DOSDOSDOS jpgThis is a similar post to one I did in 2008.  I feel even more passionate about it then I did then.

Yesterday, an email was forwarded to me encouraging the boycotting of the April 17th Day of Silence and I want to offer my perspective for consideration.

For those of you who don’t know, the Day of Silence is a national day of action in which students across the country vow to be silent all day to call attention to the silencing effect of anti-LGBT bullying and harassment in schools.  It is sponsored by GLSEN.

I’ve done a lot of thinking and research about this event. The organizer’s website says the purpose of the event is to bring: “attention to anti-LGBT name-calling, bullying and harassment in schools.” In contrast, the Concerned Women for America of Iowa email that I was forwarded claims “The Day of Silence exploits government schools, captive audiences, and anti-bullying sentiment to advance the left’s social, moral, and political beliefs and goals. GLSEN seeks to advance the belief that all public expressions of moral disapproval of homosexual activity are bullying.”

As a response to the Day of Silence, CWA and a host of other fundamentalist Christian organizations are calling for parents to…

1. Write letters to principals asking if students will be allowed to be silent on April 17th.

2. [if affirmative] Keep your kids home from school on that day as a way to hit them in the pocketbook (supposedly, schools get government revenue based on daily student attendance.)

3.  [if affirmative] Demand every parent in the school be sent a letter explaining what is being allowed and that GLSEN is behind it.

They are calling it the “Day of Silence Walk Out.”  You can read about it yourself here.

To me, this is a knee-jerk reaction that does far more damage than it does good.  Here are six reasons why I think this reaction is bad for our cause.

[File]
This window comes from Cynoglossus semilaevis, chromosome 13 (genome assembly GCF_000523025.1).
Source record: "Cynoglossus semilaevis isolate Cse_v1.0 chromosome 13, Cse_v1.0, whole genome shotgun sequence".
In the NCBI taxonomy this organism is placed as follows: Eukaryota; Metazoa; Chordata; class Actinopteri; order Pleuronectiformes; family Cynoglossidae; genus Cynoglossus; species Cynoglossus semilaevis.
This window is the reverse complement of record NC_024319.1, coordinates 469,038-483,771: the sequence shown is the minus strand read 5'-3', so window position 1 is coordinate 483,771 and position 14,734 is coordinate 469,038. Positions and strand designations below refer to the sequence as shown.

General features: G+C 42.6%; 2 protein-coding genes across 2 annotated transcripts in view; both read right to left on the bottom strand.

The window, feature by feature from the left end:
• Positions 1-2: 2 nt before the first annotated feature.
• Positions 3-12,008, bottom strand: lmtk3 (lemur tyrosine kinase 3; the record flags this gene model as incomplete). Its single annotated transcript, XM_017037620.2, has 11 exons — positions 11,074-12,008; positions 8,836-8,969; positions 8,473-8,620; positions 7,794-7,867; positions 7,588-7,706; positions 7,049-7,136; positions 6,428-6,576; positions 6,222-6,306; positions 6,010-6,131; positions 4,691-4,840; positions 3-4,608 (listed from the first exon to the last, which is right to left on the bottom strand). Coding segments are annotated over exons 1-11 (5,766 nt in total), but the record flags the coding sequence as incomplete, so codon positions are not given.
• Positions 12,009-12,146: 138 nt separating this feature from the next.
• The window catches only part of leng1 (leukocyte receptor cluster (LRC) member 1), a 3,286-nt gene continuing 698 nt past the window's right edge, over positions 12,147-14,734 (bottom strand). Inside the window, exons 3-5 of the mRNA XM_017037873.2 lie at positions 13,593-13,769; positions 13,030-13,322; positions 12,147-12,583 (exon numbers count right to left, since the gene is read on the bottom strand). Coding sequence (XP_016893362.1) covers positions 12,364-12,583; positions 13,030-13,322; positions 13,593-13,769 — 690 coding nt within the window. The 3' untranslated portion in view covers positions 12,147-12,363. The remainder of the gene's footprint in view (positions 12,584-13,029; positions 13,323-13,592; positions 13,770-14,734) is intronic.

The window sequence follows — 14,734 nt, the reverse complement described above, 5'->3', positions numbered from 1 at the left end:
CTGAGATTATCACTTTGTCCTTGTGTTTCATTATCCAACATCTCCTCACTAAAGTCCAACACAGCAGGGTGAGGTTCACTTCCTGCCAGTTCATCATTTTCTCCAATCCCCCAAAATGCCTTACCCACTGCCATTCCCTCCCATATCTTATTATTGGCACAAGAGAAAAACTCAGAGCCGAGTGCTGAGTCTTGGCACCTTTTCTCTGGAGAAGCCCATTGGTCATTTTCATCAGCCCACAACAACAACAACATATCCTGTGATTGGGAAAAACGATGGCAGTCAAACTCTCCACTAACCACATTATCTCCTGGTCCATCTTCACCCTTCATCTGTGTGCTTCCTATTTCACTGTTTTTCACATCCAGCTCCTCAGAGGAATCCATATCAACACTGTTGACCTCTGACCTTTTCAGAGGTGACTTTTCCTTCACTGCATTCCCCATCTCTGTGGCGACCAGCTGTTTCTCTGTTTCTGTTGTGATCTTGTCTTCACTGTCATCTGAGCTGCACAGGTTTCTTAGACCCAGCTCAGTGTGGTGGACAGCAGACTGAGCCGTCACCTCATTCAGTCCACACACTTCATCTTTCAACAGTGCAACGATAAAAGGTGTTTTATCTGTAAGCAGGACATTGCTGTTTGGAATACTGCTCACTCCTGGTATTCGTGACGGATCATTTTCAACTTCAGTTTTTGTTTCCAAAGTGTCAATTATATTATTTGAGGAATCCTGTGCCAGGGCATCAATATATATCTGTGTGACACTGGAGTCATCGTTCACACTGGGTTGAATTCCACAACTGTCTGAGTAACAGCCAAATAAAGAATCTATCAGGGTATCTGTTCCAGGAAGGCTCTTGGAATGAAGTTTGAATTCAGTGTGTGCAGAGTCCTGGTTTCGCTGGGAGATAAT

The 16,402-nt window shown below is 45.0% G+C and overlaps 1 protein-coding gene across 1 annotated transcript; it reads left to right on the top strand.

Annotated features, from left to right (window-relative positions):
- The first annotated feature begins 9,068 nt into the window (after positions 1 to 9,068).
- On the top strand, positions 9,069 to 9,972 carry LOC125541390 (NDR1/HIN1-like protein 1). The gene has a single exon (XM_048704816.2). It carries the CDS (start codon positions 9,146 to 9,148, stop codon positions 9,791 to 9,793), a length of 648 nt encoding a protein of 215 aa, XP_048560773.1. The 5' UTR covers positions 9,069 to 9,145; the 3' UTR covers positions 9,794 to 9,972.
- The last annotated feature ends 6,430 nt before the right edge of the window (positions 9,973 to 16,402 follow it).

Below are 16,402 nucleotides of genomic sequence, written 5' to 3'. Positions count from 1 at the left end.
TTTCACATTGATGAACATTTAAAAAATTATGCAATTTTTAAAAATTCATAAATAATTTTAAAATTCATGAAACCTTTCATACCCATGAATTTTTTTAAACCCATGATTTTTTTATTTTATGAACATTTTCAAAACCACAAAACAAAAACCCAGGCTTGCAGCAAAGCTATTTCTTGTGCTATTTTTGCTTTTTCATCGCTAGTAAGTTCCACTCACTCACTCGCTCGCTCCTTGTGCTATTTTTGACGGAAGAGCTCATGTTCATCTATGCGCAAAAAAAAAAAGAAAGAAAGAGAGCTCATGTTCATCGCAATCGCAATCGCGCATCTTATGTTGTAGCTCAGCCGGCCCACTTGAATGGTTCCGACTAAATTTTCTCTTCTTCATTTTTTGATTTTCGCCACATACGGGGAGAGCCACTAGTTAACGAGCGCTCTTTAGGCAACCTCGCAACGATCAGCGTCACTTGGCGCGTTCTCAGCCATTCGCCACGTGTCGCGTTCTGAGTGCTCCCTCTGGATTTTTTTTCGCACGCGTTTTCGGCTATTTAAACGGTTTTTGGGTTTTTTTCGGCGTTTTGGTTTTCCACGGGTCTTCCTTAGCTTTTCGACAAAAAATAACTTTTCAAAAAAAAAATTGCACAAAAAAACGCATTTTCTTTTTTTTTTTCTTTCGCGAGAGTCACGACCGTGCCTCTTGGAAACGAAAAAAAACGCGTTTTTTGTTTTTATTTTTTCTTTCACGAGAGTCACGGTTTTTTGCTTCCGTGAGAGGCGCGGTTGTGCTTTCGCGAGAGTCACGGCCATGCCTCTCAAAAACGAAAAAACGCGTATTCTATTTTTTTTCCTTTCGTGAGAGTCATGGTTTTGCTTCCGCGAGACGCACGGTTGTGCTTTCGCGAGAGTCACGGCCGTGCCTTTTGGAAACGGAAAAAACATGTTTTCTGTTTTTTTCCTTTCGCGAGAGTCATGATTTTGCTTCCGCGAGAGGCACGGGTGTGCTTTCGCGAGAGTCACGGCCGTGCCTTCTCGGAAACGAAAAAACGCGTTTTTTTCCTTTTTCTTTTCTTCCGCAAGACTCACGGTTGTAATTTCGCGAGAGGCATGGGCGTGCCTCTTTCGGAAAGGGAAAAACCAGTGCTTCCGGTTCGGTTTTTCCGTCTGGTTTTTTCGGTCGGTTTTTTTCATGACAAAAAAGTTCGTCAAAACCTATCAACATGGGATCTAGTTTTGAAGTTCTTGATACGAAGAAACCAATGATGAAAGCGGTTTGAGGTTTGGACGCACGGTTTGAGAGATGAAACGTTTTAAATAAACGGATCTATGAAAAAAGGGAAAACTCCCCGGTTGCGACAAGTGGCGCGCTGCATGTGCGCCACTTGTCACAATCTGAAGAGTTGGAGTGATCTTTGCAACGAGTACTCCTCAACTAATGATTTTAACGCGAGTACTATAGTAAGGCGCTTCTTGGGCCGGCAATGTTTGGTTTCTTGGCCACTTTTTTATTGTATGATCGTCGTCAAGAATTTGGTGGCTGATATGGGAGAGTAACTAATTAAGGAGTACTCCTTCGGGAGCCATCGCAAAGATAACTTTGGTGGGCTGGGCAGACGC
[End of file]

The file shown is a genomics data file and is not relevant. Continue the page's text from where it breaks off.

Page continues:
First, these Christian organizations are ignoring the clearly-articulated purpose of this student-led event and are reacting to assumed motives about GLSEN’s agenda.  I believe we must base our response on the event’s stated purpose, not our assumptions or interpolations. To do otherwise makes us look like fear-mongering, paranoid, over-reacting, extremists, who don’t understand plain English.  To put it in perspective, suppose atheists did the same thing with our event, “See You At The Pole”.  Every participating Christian student knows that the event’s purpose is simply to pray for our schools.  What if atheist organizational leaders sent emails to their constituencies and the principals claiming that despite the stated goals SYATP is really “a day for Evangelical Right-Wingers to proselytize our campuses, cramming the Bible down our impressionable children’s throats and trying to make Southern Baptists out of our kids.”  Would that be fair?  No.  Similarly, we need to react to this event on its own and not engage in an unnecessary battle.

Second, one of the key justifications for the DOS protest is that students who are silent on that day will cause a big disruption to education.  Really?  Does this mean that students with laryngitis or who are mute are also a major disruption to education?  This seems like a cheap-shot.  How much of a hindrance to education could this be anyways?  Quieter classrooms with less chatter and wise-cracks might actually be better learning environments!  What about letting the “free market” system do what it does best.  If education is actually hindered, let each school or classroom make its own guidelines accordingly.  Pressing for universal rules to address theoretical obstacles seems like a poor use of energy.

Third, how is keeping our kids home on that day not a disruption to education ten times worse than students not speaking?  Think about how hypocritical this sounds:  If you don’t prevent the disruption of education, we’re going to disrupt education.  Good plan.  Plus, consider that the parents who keep their kids out of school are causing their own kids to fall behind.  That’s helpful.

Using my SYATP illustration again, what if the response of atheist parents to our event was to keep their kids out of school on this day because it restricts traffic flow near the flagpole (thus hindering education) and so their kids won’t be exposed to Christian propaganda.  What if they got all worked up because schools allow this event to happen and complain that some teachers even stand at the pole in support of this Christian bigotry. If the atheists responded to SYATP like that, we’d think: “How lame. What’s wrong with these people? What an overreaction. Get a life!” etc.